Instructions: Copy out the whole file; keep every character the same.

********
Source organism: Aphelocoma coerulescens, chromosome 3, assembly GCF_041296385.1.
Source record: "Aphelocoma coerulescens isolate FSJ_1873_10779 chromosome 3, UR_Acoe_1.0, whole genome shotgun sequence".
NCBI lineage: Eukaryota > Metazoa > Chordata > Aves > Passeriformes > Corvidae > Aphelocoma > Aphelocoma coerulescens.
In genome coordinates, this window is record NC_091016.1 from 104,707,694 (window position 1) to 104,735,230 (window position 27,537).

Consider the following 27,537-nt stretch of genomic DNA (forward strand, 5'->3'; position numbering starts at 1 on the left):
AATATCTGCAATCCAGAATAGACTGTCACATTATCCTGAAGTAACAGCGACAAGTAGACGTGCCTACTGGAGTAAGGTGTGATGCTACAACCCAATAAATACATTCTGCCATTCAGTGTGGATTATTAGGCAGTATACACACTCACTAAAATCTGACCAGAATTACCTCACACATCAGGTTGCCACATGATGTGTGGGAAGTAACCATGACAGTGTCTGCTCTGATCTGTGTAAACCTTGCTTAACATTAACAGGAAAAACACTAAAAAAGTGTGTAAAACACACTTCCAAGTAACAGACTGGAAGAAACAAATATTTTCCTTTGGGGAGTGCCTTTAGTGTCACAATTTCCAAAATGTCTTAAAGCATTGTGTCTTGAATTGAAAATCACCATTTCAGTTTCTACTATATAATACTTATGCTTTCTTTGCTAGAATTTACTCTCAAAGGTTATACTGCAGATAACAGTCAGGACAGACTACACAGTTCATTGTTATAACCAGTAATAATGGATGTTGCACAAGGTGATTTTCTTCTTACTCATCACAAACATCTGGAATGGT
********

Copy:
Source organism: Aphelocoma coerulescens, chromosome 3, assembly GCF_041296385.1.
Source record: "Aphelocoma coerulescens isolate FSJ_1873_10779 chromosome 3, UR_Acoe_1.0, whole genome shotgun sequence".
NCBI lineage: Eukaryota > Metazoa > Chordata > Aves > Passeriformes > Corvidae > Aphelocoma > Aphelocoma coerulescens.
In genome coordinates, this window is record NC_091016.1 from 104,707,694 (window position 1) to 104,735,230 (window position 27,537).

Consider the following 27,537-nt stretch of genomic DNA (forward strand, 5'->3'; position numbering starts at 1 on the left):
AATATCTGCAATCCAGAATAGACTGTCACATTATCCTGAAGTAACAGCGACAAGTAGACGTGCCTACTGGAGTAAGGTGTGATGCTACAACCCAATAAATACATTCTGCCATTCAGTGTGGATTATTAGGCAGTATACACACTCACTAAAATCTGACCAGAATTACCTCACACATCAGGTTGCCACATGATGTGTGGGAAGTAACCATGACAGTGTCTGCTCTGATCTGTGTAAACCTTGCTTAACATTAACAGGAAAAACACTAAAAAAGTGTGTAAAACACACTTCCAAGTAACAGACTGGAAGAAACAAATATTTTCCTTTGGGGAGTGCCTTTAGTGTCACAATTTCCAAAATGTCTTAAAGCATTGTGTCTTGAATTGAAAATCACCATTTCAGTTTCTACTATATAATACTTATGCTTTCTTTGCTAGAATTTACTCTCAAAGGTTATACTGCAGATAACAGTCAGGACAGACTACACAGTTCATTGTTATAACCAGTAATAATGGATGTTGCACAAGGTGATTTTCTTCTTACTCATCACAAACATCTGGAATGGT